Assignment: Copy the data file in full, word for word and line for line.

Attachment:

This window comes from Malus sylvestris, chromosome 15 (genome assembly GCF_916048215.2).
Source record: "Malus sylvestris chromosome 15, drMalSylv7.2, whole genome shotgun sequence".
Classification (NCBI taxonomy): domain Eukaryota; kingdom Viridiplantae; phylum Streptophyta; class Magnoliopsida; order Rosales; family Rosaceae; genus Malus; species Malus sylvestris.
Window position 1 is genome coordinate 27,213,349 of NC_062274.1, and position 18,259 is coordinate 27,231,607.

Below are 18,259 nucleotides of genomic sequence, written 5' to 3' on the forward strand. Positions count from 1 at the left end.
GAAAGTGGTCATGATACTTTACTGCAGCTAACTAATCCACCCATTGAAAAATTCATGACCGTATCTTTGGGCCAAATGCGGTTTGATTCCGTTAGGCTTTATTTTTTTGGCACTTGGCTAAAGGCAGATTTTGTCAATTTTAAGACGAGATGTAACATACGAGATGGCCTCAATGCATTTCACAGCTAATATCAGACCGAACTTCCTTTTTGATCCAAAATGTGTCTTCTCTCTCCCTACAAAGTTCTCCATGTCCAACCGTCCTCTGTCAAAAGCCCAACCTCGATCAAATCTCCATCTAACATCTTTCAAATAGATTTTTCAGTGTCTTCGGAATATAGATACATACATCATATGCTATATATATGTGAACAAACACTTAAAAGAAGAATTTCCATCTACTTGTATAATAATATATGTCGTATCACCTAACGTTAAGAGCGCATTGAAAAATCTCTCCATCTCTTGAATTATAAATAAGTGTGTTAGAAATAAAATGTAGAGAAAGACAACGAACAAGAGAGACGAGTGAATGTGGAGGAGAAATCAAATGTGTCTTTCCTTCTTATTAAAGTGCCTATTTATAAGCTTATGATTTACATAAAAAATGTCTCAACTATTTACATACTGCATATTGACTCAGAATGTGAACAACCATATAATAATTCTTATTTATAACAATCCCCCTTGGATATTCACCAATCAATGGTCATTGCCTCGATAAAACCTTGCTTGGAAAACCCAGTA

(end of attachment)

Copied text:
This window comes from Malus sylvestris, chromosome 15 (genome assembly GCF_916048215.2).
Source record: "Malus sylvestris chromosome 15, drMalSylv7.2, whole genome shotgun sequence".
Classification (NCBI taxonomy): domain Eukaryota; kingdom Viridiplantae; phylum Streptophyta; class Magnoliopsida; order Rosales; family Rosaceae; genus Malus; species Malus sylvestris.
Window position 1 is genome coordinate 27,213,349 of NC_062274.1, and position 18,259 is coordinate 27,231,607.

Below are 18,259 nucleotides of genomic sequence, written 5' to 3' on the forward strand. Positions count from 1 at the left end.
GAAAGTGGTCATGATACTTTACTGCAGCTAACTAATCCACCCATTGAAAAATTCATGACCGTATCTTTGGGCCAAATGCGGTTTGATTCCGTTAGGCTTTATTTTTTTGGCACTTGGCTAAAGGCAGATTTTGTCAATTTTAAGACGAGATGTAACATACGAGATGGCCTCAATGCATTTCACAGCTAATATCAGACCGAACTTCCTTTTTGATCCAAAATGTGTCTTCTCTCTCCCTACAAAGTTCTCCATGTCCAACCGTCCTCTGTCAAAAGCCCAACCTCGATCAAATCTCCATCTAACATCTTTCAAATAGATTTTTCAGTGTCTTCGGAATATAGATACATACATCATATGCTATATATATGTGAACAAACACTTAAAAGAAGAATTTCCATCTACTTGTATAATAATATATGTCGTATCACCTAACGTTAAGAGCGCATTGAAAAATCTCTCCATCTCTTGAATTATAAATAAGTGTGTTAGAAATAAAATGTAGAGAAAGACAACGAACAAGAGAGACGAGTGAATGTGGAGGAGAAATCAAATGTGTCTTTCCTTCTTATTAAAGTGCCTATTTATAAGCTTATGATTTACATAAAAAATGTCTCAACTATTTACATACTGCATATTGACTCAGAATGTGAACAACCATATAATAATTCTTATTTATAACAATCCCCCTTGGATATTCACCAATCAATGGTCATTGCCTCGATAAAACCTTGCTTGGAAAACCCAGTA